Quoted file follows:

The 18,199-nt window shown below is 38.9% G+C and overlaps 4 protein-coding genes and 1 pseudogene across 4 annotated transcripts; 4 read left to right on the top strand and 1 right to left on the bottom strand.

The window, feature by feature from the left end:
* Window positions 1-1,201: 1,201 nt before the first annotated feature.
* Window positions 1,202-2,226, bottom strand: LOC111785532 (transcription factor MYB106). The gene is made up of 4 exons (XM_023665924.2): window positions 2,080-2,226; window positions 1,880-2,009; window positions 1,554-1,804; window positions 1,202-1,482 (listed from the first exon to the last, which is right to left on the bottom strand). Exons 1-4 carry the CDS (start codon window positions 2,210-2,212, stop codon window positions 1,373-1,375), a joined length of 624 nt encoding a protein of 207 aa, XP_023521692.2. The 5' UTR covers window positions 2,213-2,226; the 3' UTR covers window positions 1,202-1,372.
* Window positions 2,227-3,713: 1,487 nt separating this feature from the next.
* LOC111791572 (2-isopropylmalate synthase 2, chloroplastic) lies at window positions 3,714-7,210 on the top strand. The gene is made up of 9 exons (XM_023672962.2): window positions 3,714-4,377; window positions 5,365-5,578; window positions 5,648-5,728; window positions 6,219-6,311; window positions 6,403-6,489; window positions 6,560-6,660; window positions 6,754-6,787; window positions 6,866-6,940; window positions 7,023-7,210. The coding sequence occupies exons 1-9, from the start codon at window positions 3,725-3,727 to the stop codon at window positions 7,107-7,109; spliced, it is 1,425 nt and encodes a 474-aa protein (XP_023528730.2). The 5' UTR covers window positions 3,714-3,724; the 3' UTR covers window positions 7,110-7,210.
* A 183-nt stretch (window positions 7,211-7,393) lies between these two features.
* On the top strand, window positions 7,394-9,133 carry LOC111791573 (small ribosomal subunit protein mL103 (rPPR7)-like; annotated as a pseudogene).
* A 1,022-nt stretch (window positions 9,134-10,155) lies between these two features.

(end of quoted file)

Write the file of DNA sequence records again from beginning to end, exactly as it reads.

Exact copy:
The 18,199-nt window shown below is 38.9% G+C and overlaps 4 protein-coding genes and 1 pseudogene across 4 annotated transcripts; 4 read left to right on the top strand and 1 right to left on the bottom strand.

The window, feature by feature from the left end:
* Window positions 1-1,201: 1,201 nt before the first annotated feature.
* Window positions 1,202-2,226, bottom strand: LOC111785532 (transcription factor MYB106). The gene is made up of 4 exons (XM_023665924.2): window positions 2,080-2,226; window positions 1,880-2,009; window positions 1,554-1,804; window positions 1,202-1,482 (listed from the first exon to the last, which is right to left on the bottom strand). Exons 1-4 carry the CDS (start codon window positions 2,210-2,212, stop codon window positions 1,373-1,375), a joined length of 624 nt encoding a protein of 207 aa, XP_023521692.2. The 5' UTR covers window positions 2,213-2,226; the 3' UTR covers window positions 1,202-1,372.
* Window positions 2,227-3,713: 1,487 nt separating this feature from the next.
* LOC111791572 (2-isopropylmalate synthase 2, chloroplastic) lies at window positions 3,714-7,210 on the top strand. The gene is made up of 9 exons (XM_023672962.2): window positions 3,714-4,377; window positions 5,365-5,578; window positions 5,648-5,728; window positions 6,219-6,311; window positions 6,403-6,489; window positions 6,560-6,660; window positions 6,754-6,787; window positions 6,866-6,940; window positions 7,023-7,210. The coding sequence occupies exons 1-9, from the start codon at window positions 3,725-3,727 to the stop codon at window positions 7,107-7,109; spliced, it is 1,425 nt and encodes a 474-aa protein (XP_023528730.2). The 5' UTR covers window positions 3,714-3,724; the 3' UTR covers window positions 7,110-7,210.
* A 183-nt stretch (window positions 7,211-7,393) lies between these two features.
* On the top strand, window positions 7,394-9,133 carry LOC111791573 (small ribosomal subunit protein mL103 (rPPR7)-like; annotated as a pseudogene).
* A 1,022-nt stretch (window positions 9,134-10,155) lies between these two features.